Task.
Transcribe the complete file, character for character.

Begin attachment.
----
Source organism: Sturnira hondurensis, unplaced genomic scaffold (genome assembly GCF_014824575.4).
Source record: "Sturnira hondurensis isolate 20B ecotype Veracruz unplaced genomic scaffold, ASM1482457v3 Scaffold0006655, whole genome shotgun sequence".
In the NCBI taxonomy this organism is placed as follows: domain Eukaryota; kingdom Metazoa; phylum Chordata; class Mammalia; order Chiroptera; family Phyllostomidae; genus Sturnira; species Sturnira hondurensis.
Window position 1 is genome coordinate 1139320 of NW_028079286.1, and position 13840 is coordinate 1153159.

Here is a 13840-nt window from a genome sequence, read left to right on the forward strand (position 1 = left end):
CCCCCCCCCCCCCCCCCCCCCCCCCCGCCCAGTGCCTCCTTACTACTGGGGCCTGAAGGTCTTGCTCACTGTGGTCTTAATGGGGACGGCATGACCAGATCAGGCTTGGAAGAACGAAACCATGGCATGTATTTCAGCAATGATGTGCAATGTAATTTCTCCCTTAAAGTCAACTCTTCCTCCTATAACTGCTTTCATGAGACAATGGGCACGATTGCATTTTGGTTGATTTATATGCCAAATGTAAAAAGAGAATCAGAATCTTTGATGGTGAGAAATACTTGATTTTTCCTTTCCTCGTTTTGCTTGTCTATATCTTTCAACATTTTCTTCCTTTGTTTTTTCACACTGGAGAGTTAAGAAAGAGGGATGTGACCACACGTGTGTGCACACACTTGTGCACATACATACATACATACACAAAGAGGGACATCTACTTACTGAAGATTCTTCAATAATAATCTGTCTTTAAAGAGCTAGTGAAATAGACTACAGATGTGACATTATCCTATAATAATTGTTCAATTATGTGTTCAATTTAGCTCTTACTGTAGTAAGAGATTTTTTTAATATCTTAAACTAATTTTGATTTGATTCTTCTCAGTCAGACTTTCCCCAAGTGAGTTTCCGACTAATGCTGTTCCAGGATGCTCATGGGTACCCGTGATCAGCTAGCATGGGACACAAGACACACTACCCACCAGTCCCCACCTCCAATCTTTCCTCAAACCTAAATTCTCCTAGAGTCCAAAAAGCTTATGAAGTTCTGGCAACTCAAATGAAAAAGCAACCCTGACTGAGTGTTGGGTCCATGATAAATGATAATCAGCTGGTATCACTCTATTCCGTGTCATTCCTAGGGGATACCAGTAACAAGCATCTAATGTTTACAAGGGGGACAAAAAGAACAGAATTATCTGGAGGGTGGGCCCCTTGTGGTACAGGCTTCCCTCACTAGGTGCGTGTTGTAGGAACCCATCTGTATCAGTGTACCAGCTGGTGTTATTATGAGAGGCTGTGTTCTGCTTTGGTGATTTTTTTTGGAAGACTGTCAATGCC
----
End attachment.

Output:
Source organism: Sturnira hondurensis, unplaced genomic scaffold (genome assembly GCF_014824575.4).
Source record: "Sturnira hondurensis isolate 20B ecotype Veracruz unplaced genomic scaffold, ASM1482457v3 Scaffold0006655, whole genome shotgun sequence".
In the NCBI taxonomy this organism is placed as follows: domain Eukaryota; kingdom Metazoa; phylum Chordata; class Mammalia; order Chiroptera; family Phyllostomidae; genus Sturnira; species Sturnira hondurensis.
Window position 1 is genome coordinate 1139320 of NW_028079286.1, and position 13840 is coordinate 1153159.

Here is a 13840-nt window from a genome sequence, read left to right on the forward strand (position 1 = left end):
CCCCCCCCCCCCCCCCCCCCCCCCCCGCCCAGTGCCTCCTTACTACTGGGGCCTGAAGGTCTTGCTCACTGTGGTCTTAATGGGGACGGCATGACCAGATCAGGCTTGGAAGAACGAAACCATGGCATGTATTTCAGCAATGATGTGCAATGTAATTTCTCCCTTAAAGTCAACTCTTCCTCCTATAACTGCTTTCATGAGACAATGGGCACGATTGCATTTTGGTTGATTTATATGCCAAATGTAAAAAGAGAATCAGAATCTTTGATGGTGAGAAATACTTGATTTTTCCTTTCCTCGTTTTGCTTGTCTATATCTTTCAACATTTTCTTCCTTTGTTTTTTCACACTGGAGAGTTAAGAAAGAGGGATGTGACCACACGTGTGTGCACACACTTGTGCACATACATACATACATACACAAAGAGGGACATCTACTTACTGAAGATTCTTCAATAATAATCTGTCTTTAAAGAGCTAGTGAAATAGACTACAGATGTGACATTATCCTATAATAATTGTTCAATTATGTGTTCAATTTAGCTCTTACTGTAGTAAGAGATTTTTTTAATATCTTAAACTAATTTTGATTTGATTCTTCTCAGTCAGACTTTCCCCAAGTGAGTTTCCGACTAATGCTGTTCCAGGATGCTCATGGGTACCCGTGATCAGCTAGCATGGGACACAAGACACACTACCCACCAGTCCCCACCTCCAATCTTTCCTCAAACCTAAATTCTCCTAGAGTCCAAAAAGCTTATGAAGTTCTGGCAACTCAAATGAAAAAGCAACCCTGACTGAGTGTTGGGTCCATGATAAATGATAATCAGCTGGTATCACTCTATTCCGTGTCATTCCTAGGGGATACCAGTAACAAGCATCTAATGTTTACAAGGGGGACAAAAAGAACAGAATTATCTGGAGGGTGGGCCCCTTGTGGTACAGGCTTCCCTCACTAGGTGCGTGTTGTAGGAACCCATCTGTATCAGTGTACCAGCTGGTGTTATTATGAGAGGCTGTGTTCTGCTTTGGTGATTTTTTTTGGAAGACTGTCAATGCC